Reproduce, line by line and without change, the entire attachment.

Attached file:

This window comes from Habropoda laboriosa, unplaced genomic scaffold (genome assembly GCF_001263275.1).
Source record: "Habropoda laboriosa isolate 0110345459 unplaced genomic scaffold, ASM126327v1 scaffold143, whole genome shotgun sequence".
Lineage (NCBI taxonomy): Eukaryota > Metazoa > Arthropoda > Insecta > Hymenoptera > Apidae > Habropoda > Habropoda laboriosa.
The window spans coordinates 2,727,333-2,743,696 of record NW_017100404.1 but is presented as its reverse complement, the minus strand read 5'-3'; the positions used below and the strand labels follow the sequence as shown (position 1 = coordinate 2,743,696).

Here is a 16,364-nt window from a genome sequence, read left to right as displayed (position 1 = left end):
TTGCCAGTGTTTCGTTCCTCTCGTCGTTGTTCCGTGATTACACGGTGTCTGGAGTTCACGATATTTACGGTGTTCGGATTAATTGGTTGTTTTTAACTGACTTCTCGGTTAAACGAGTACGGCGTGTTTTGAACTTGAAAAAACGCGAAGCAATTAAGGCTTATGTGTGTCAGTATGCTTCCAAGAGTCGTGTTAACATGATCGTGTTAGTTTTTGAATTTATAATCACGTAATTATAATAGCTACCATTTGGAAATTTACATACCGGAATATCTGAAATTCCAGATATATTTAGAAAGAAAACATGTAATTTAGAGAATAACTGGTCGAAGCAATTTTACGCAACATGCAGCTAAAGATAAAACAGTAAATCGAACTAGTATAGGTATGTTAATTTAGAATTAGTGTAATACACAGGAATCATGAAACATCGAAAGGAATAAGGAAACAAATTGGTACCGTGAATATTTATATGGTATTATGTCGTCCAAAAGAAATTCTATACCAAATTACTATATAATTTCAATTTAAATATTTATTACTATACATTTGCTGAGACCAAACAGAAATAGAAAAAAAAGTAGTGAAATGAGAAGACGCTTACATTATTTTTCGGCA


This window comes from Habropoda laboriosa, unplaced genomic scaffold (genome assembly GCF_001263275.1).
Source record: "Habropoda laboriosa isolate 0110345459 unplaced genomic scaffold, ASM126327v1 scaffold143, whole genome shotgun sequence".
Lineage (NCBI taxonomy): Eukaryota > Metazoa > Arthropoda > Insecta > Hymenoptera > Apidae > Habropoda > Habropoda laboriosa.
The window spans coordinates 2,727,333-2,743,696 of record NW_017100404.1 but is presented as its reverse complement, the minus strand read 5'-3'; the positions used below and the strand labels follow the sequence as shown (position 1 = coordinate 2,743,696).

Here is a 16,364-nt window from a genome sequence, read left to right as displayed (position 1 = left end):
TTGCCAGTGTTTCGTTCCTCTCGTCGTTGTTCCGTGATTACACGGTGTCTGGAGTTCACGATATTTACGGTGTTCGGATTAATTGGTTGTTTTTAACTGACTTCTCGGTTAAACGAGTACGGCGTGTTTTGAACTTGAAAAAACGCGAAGCAATTAAGGCTTATGTGTGTCAGTATGCTTCCAAGAGTCGTGTTAACATGATCGTGTTAGTTTTTGAATTTATAATCACGTAATTATAATAGCTACCATTTGGAAATTTACATACCGGAATATCTGAAATTCCAGATATATTTAGAAAGAAAACATGTAATTTAGAGAATAACTGGTCGAAGCAATTTTACGCAACATGCAGCTAAAGATAAAACAGTAAATCGAACTAGTATAGGTATGTTAATTTAGAATTAGTGTAATACACAGGAATCATGAAACATCGAAAGGAATAAGGAAACAAATTGGTACCGTGAATATTTATATGGTATTATGTCGTCCAAAAGAAATTCTATACCAAATTACTATATAATTTCAATTTAAATATTTATTACTATACATTTGCTGAGACCAAACAGAAATAGAAAAAAAAGTAGTGAAATGAGAAGACGCTTACATTATTTTTCGGCA